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Current Events in American History

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Current Events in American History

Current Events in American History

This year in American History we have come across many different issues that relate to current events. Many of these events have broadened my understanding of American History and Government, providing me with a richer sense of our country and how past events lead to present events which eventually impact the future. The four areas which interest me the most are economic issues, foreign policy, government and science and technology. Because these events are so current, I feel that they will have an impact on me in my life not only for today but for the future, as well.

The first article which appealed to me focused on economics, specifically the implications that any changes in social security will have for me in terms of retirement, financial planning, choice of career, and retirement income. The information contained in this article made me realize that these issues can impact my future. Edmund L, Andrews and Eduardo Porter in their article "Social Security: Help for the Poor or Help for All?," published in The New York Times, Sunday, May 1st, 2005 , discusses President Bush's plan to alter social security. Essentially, President Bush has decided that the social security retirement program, which has been in existence for seventy years, should not allow low income employees to become poor. Even though President Bush's plan does not entail raising taxes, it would not be a meaningful gesture for the middle and upper classes. Specifically, Bush's proposal of "progressive indexation" would enable very low-income employees to acquire retirement benefits equivalent to 49 percent of their salaries. The article indicates that these low salary workers earn about $16,000/year. However, in today's currency, the average income worker who earns $36,500 would receive retirement benefits of only 26 percent of their salary by the year 2075 as opposed to 36 percent of today's salary. Furthermore, the people who would pay the most in taxes, those earning $90,000/year in today's currency, would only receive 12 percent of their salaries in retirement benefits. President Bush and the majority of Republicans are vehemently opposed to any ideas that would raise taxes in order to keep social security viable. To reinforce Bush's plan, Representative Bill Thomas said that the rich people to whom he has spoken said that they would rather have their benefits cut than pay a tax increase. It is important to note that in the article Representative Bill Thomas is a Republican who only spoke for one side, perhaps even attempting to ingratiate himself to Bush and the Republican Party.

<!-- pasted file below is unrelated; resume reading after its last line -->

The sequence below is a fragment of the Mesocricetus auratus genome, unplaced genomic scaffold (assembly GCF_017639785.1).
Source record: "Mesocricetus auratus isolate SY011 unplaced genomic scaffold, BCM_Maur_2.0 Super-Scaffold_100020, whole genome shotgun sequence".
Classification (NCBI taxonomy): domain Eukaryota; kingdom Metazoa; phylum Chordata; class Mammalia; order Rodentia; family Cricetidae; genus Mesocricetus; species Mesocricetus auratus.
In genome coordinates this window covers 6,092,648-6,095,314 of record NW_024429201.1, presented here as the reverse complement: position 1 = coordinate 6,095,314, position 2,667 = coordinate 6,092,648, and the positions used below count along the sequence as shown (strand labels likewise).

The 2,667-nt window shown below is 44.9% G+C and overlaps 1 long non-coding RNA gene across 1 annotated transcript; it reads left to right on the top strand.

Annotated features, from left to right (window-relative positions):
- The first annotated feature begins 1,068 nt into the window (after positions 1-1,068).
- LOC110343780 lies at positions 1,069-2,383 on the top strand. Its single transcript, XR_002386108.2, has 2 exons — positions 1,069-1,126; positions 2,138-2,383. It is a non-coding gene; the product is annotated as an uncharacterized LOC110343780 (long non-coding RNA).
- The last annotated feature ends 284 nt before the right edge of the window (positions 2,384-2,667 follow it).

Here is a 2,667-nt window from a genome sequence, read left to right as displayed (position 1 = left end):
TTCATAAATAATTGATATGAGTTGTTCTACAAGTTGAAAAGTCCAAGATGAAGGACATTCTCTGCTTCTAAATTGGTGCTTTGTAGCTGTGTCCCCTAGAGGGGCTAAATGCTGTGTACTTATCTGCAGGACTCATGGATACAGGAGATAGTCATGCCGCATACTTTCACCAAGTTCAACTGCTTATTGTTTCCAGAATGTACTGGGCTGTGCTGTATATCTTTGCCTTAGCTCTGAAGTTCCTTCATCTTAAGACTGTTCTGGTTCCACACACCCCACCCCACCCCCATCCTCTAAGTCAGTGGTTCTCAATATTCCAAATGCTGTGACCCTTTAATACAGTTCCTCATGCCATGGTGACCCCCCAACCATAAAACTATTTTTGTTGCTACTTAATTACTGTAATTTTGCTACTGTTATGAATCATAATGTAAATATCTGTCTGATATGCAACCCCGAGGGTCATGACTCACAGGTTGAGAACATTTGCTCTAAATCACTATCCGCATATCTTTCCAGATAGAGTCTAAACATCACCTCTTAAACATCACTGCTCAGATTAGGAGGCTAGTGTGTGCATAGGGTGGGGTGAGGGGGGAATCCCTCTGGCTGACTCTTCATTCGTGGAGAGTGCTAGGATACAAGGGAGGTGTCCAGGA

Nevertheless, many Democratic critics and lawmakers oppose this concept. Democrats feel that Social Security is not a poverty program, but a retirement system for all who have worked and contributed. Personally, I agree with the opponents of Bush's plan because all of the time that one has spent working and receiving a high level income, a certain percentage is given to social security. If Bush's plan is enforced, then many people will never receive the money that they worked so hard to contribute. I believe that this is very unfair. In other words, the more money that you have, the less it is worth. Also, with Bush's plan, many things can go wrong. Investing money in the stock market, mutual funds, or annuities doesn't offer protection because the stock market and mutual funds can fail, and other money accounts could be robbed by individuals such as those who ran ENRON.

The article continues to discuss two competing approaches to Social Security, one concentrating on benefits in the later years for the poor or making the taxes higher on the wealthy. Since the wages of people's pay have been increasing almost one percent faster than prices, this would mean that retirement benefits for middle and upper-middle class would climb more slowly than promised. Once these employees stop working, individuals without retirement benefits might experience a great plunge in their living standards and ability to reap the awards of their hard

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